In his autobiography, Memories, Dreams and Reflections, the Swiss psychiatrist C.G. Jung records a remarkable dream. He has entered a house with many rooms and many levels, each one corresponding to a different layer of human history. This concept of a collective past would later become the basis for the discipline of Evolutionary Psychology.
…..The next morning I went to the door of the garage, opened it, and entered.
The moldy odor had evaporated, and I didn’t feel weird or sad entering this sacred space. Eventually I gave things away and in some instances had to toss objects that were too far-gone with mold. I did it with respect and love for the previous owner. My friend Miguel had changed the very energy in the garage, and I could now enter and do what was necessary.
A new generation of feminists is addressing the injustices they see at home — from domestic violence to inadequate food, water, and lack of housing, in every corner of the world. Over one million NGOs and grass roots organizations now focus on women’s basic safety, while helping them to build strong families and sound regional economies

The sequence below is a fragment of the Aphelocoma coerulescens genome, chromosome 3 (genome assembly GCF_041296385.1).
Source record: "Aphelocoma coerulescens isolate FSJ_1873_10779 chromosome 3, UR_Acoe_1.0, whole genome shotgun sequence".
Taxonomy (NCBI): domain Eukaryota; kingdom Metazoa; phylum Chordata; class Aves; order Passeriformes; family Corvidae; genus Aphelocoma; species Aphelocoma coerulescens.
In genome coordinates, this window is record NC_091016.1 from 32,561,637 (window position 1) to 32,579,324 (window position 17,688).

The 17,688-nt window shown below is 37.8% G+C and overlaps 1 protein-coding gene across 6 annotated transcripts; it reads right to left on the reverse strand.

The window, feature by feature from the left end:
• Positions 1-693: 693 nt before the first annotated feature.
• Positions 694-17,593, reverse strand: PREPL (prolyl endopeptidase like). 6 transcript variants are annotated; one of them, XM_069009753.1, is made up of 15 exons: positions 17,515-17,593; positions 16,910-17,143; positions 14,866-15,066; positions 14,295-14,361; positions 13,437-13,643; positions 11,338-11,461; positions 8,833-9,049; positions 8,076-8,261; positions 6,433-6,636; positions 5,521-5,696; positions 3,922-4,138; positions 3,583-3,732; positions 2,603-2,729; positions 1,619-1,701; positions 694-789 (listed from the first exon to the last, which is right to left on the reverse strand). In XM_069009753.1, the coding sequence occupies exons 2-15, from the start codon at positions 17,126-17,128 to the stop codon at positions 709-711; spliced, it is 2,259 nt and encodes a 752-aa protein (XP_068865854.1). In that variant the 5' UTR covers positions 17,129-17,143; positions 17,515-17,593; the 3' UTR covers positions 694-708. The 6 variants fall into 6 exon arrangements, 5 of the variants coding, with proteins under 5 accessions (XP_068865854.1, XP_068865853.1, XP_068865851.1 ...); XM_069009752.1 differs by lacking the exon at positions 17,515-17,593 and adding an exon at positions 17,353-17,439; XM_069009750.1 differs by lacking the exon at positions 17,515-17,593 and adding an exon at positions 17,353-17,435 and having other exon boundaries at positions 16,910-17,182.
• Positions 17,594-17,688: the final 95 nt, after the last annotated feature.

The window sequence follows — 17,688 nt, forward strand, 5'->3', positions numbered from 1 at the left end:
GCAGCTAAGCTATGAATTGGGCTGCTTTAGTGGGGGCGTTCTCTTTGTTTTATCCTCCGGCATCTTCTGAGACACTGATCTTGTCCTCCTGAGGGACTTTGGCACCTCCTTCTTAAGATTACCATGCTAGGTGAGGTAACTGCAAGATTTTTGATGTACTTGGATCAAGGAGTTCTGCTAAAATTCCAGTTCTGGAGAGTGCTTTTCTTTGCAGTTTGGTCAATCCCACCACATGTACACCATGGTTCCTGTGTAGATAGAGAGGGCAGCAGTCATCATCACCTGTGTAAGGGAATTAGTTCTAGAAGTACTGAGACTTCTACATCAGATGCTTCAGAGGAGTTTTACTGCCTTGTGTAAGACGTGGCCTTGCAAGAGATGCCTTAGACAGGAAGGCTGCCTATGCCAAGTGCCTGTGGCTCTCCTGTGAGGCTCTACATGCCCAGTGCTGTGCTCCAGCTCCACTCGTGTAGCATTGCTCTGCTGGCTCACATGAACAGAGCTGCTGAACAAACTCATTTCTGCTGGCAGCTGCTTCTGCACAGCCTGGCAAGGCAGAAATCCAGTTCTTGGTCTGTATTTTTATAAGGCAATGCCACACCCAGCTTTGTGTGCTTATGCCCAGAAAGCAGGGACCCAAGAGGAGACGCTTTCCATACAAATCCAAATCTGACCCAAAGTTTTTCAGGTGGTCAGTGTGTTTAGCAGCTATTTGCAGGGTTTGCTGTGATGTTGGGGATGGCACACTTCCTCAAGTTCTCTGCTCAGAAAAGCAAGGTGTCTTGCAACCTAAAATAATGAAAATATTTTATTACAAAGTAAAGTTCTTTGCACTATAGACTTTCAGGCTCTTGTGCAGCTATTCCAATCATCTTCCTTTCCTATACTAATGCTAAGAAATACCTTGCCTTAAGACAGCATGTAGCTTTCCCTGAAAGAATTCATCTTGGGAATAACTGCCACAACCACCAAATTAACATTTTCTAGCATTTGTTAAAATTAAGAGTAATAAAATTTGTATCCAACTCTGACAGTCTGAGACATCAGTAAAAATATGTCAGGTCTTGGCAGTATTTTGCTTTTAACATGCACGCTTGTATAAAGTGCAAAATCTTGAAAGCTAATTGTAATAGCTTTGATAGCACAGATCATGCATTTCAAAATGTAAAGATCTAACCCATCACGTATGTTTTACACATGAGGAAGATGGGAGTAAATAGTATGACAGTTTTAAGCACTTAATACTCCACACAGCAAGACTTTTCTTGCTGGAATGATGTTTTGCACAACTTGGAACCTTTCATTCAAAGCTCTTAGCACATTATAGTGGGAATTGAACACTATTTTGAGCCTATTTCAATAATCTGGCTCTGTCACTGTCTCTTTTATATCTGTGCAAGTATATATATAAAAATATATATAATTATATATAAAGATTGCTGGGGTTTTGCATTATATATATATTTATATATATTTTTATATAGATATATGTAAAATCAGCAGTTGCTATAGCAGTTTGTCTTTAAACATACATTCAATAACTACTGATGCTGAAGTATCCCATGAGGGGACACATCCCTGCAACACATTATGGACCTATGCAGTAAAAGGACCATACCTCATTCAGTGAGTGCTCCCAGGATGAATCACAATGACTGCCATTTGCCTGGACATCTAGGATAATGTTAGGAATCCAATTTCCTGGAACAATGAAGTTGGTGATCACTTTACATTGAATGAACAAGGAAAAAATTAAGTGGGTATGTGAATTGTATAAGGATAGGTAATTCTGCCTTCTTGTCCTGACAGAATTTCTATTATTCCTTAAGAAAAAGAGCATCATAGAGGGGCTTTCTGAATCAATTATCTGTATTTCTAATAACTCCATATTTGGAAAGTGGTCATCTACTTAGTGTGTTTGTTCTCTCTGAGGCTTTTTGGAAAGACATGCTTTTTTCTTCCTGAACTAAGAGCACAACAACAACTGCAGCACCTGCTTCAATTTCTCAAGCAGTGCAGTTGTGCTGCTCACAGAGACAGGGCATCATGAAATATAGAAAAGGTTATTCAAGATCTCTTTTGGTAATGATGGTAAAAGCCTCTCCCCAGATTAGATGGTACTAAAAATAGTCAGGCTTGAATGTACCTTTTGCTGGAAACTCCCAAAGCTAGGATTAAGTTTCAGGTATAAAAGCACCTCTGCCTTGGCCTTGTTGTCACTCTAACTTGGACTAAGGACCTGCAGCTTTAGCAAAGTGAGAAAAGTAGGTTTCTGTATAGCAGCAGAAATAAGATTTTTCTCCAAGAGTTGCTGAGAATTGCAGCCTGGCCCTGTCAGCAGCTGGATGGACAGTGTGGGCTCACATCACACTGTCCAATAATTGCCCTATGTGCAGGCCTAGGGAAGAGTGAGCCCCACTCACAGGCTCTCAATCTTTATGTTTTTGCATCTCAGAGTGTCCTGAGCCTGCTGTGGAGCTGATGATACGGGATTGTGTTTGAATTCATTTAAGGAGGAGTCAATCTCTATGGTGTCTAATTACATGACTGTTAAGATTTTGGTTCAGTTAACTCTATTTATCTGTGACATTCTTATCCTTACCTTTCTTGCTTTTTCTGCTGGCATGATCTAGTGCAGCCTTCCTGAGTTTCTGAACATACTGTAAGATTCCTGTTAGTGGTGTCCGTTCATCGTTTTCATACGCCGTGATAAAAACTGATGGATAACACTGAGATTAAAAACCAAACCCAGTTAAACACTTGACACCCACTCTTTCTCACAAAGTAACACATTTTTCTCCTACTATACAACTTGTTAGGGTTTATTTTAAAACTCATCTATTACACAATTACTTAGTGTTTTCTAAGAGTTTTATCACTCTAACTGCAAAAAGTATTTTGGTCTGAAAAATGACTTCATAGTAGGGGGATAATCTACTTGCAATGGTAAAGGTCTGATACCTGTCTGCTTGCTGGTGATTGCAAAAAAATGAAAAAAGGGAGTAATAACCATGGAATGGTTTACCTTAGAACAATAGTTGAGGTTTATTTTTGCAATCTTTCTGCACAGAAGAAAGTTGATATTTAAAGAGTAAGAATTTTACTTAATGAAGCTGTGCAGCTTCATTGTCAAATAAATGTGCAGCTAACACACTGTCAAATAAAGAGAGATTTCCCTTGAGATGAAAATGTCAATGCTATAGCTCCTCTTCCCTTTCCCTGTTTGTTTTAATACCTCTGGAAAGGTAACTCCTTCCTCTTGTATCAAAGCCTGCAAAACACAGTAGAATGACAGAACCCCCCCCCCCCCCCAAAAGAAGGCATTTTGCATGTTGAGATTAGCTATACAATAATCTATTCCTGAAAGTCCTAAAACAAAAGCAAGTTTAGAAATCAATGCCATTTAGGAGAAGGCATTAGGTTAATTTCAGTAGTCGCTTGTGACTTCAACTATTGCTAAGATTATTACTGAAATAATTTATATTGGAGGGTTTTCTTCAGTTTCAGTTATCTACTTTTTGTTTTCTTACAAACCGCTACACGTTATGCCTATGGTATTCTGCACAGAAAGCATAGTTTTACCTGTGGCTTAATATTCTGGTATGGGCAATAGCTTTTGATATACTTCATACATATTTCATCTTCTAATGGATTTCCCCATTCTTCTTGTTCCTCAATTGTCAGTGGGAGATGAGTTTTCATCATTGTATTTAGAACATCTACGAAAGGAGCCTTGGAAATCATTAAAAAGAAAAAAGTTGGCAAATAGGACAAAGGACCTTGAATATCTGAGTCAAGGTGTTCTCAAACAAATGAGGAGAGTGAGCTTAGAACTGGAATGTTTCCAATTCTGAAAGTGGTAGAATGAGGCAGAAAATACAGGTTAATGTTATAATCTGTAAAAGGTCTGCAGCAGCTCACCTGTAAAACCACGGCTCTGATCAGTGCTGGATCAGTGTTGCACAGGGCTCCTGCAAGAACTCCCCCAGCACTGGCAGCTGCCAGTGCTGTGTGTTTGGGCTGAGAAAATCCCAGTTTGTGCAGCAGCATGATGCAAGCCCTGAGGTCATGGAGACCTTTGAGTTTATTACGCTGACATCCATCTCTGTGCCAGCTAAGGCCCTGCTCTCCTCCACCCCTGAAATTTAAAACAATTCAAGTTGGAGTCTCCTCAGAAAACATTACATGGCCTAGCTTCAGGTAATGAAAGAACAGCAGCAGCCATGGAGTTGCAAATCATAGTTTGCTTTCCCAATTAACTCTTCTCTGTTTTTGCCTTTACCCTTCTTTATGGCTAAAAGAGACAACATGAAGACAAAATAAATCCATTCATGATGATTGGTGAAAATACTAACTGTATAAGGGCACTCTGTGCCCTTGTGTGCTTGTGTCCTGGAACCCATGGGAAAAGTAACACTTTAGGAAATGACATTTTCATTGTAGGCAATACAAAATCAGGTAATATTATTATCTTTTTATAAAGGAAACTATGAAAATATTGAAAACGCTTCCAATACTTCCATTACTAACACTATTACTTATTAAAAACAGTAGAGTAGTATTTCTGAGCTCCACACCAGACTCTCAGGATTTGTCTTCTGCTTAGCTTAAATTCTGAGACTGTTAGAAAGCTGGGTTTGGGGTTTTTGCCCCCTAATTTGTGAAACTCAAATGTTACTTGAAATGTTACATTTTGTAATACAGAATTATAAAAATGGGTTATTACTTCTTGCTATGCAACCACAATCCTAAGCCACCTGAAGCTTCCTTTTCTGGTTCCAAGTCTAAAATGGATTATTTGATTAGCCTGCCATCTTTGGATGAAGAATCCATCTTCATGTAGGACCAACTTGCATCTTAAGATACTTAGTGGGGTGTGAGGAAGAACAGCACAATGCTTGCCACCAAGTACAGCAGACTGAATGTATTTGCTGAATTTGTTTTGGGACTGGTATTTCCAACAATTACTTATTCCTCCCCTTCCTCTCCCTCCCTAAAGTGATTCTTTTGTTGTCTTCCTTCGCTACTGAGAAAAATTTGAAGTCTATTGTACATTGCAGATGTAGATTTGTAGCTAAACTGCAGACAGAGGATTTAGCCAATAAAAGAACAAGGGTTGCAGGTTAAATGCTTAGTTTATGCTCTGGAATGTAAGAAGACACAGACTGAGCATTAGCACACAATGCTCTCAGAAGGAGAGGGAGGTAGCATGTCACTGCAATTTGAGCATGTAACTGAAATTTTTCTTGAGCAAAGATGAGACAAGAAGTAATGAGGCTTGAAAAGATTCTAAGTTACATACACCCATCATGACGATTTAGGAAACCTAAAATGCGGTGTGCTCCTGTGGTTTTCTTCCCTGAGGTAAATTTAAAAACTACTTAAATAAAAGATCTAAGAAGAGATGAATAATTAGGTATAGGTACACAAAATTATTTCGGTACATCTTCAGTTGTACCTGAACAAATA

Psychologist Helen Marlo explores the myth of work-life balance and notes that the rhythm of life keeps changing. The best thing we can do is go with it — thinking of life as a symphony moving from a crashing overture to a brief adagio then back to the uptempo beat again.
With some simple guidelines for conversation, psychologists Harville Hendrix and Helen LaKelly Hunt help us move beyond our “fight or flight” response and discover new levels of empathy and compassion. The benefits include better relationships at home, a stronger rapport with our neighbors, and a saner way of dealing with our cultural differences.
Want to calm your brain and avoid holiday conflict? Research shows that certain images can make us happier, increase our resilience to stress and prime our brains for positive behaviors toward others like care, compassion, and empathy. A whole range of physical and emotional effects are triggered when we view warm fuzzy images of animals and babies.